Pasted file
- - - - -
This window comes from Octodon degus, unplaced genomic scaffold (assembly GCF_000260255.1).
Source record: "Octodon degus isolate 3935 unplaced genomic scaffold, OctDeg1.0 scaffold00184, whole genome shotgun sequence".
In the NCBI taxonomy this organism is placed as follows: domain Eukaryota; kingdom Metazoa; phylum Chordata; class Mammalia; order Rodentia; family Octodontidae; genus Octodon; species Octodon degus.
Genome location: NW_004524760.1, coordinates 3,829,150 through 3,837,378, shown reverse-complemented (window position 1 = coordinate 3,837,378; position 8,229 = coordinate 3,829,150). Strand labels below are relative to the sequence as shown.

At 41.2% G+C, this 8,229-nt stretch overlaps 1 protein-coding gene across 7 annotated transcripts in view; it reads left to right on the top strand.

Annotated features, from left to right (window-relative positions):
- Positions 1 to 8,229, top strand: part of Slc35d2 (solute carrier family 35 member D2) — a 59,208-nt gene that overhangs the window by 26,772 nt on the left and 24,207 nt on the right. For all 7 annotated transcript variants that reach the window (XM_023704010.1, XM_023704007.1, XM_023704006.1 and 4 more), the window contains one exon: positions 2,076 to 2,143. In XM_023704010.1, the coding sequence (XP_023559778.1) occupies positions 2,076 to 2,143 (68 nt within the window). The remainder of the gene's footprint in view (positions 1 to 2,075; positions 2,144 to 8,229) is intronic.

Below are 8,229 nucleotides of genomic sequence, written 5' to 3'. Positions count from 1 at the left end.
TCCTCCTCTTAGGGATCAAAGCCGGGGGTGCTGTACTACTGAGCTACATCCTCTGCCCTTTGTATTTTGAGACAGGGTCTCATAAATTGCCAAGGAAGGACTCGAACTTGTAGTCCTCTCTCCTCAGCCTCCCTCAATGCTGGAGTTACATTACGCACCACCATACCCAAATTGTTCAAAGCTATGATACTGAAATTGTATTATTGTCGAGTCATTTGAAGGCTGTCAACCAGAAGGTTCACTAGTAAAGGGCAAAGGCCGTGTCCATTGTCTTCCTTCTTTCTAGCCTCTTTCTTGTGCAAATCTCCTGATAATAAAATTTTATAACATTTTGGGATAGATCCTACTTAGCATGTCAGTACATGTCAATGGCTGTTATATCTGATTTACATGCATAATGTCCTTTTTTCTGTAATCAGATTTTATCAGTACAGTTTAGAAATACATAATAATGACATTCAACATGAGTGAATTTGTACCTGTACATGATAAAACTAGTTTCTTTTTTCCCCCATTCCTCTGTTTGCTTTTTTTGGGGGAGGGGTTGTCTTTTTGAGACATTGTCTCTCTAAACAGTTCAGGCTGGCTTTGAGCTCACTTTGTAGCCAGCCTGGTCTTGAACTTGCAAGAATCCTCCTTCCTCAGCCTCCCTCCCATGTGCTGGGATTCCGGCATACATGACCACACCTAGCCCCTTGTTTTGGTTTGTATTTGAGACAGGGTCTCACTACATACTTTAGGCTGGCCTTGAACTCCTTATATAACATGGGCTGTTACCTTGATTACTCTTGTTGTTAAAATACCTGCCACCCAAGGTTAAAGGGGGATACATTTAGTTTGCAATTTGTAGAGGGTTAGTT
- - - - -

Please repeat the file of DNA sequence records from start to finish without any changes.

This window comes from Octodon degus, unplaced genomic scaffold (assembly GCF_000260255.1).
Source record: "Octodon degus isolate 3935 unplaced genomic scaffold, OctDeg1.0 scaffold00184, whole genome shotgun sequence".
In the NCBI taxonomy this organism is placed as follows: domain Eukaryota; kingdom Metazoa; phylum Chordata; class Mammalia; order Rodentia; family Octodontidae; genus Octodon; species Octodon degus.
Genome location: NW_004524760.1, coordinates 3,829,150 through 3,837,378, shown reverse-complemented (window position 1 = coordinate 3,837,378; position 8,229 = coordinate 3,829,150). Strand labels below are relative to the sequence as shown.

At 41.2% G+C, this 8,229-nt stretch overlaps 1 protein-coding gene across 7 annotated transcripts in view; it reads left to right on the top strand.

Annotated features, from left to right (window-relative positions):
- Positions 1 to 8,229, top strand: part of Slc35d2 (solute carrier family 35 member D2) — a 59,208-nt gene that overhangs the window by 26,772 nt on the left and 24,207 nt on the right. For all 7 annotated transcript variants that reach the window (XM_023704010.1, XM_023704007.1, XM_023704006.1 and 4 more), the window contains one exon: positions 2,076 to 2,143. In XM_023704010.1, the coding sequence (XP_023559778.1) occupies positions 2,076 to 2,143 (68 nt within the window). The remainder of the gene's footprint in view (positions 1 to 2,075; positions 2,144 to 8,229) is intronic.

Below are 8,229 nucleotides of genomic sequence, written 5' to 3'. Positions count from 1 at the left end.
TCCTCCTCTTAGGGATCAAAGCCGGGGGTGCTGTACTACTGAGCTACATCCTCTGCCCTTTGTATTTTGAGACAGGGTCTCATAAATTGCCAAGGAAGGACTCGAACTTGTAGTCCTCTCTCCTCAGCCTCCCTCAATGCTGGAGTTACATTACGCACCACCATACCCAAATTGTTCAAAGCTATGATACTGAAATTGTATTATTGTCGAGTCATTTGAAGGCTGTCAACCAGAAGGTTCACTAGTAAAGGGCAAAGGCCGTGTCCATTGTCTTCCTTCTTTCTAGCCTCTTTCTTGTGCAAATCTCCTGATAATAAAATTTTATAACATTTTGGGATAGATCCTACTTAGCATGTCAGTACATGTCAATGGCTGTTATATCTGATTTACATGCATAATGTCCTTTTTTCTGTAATCAGATTTTATCAGTACAGTTTAGAAATACATAATAATGACATTCAACATGAGTGAATTTGTACCTGTACATGATAAAACTAGTTTCTTTTTTCCCCCATTCCTCTGTTTGCTTTTTTTGGGGGAGGGGTTGTCTTTTTGAGACATTGTCTCTCTAAACAGTTCAGGCTGGCTTTGAGCTCACTTTGTAGCCAGCCTGGTCTTGAACTTGCAAGAATCCTCCTTCCTCAGCCTCCCTCCCATGTGCTGGGATTCCGGCATACATGACCACACCTAGCCCCTTGTTTTGGTTTGTATTTGAGACAGGGTCTCACTACATACTTTAGGCTGGCCTTGAACTCCTTATATAACATGGGCTGTTACCTTGATTACTCTTGTTGTTAAAATACCTGCCACCCAAGGTTAAAGGGGGATACATTTAGTTTGCAATTTGTAGAGGGTTAGTT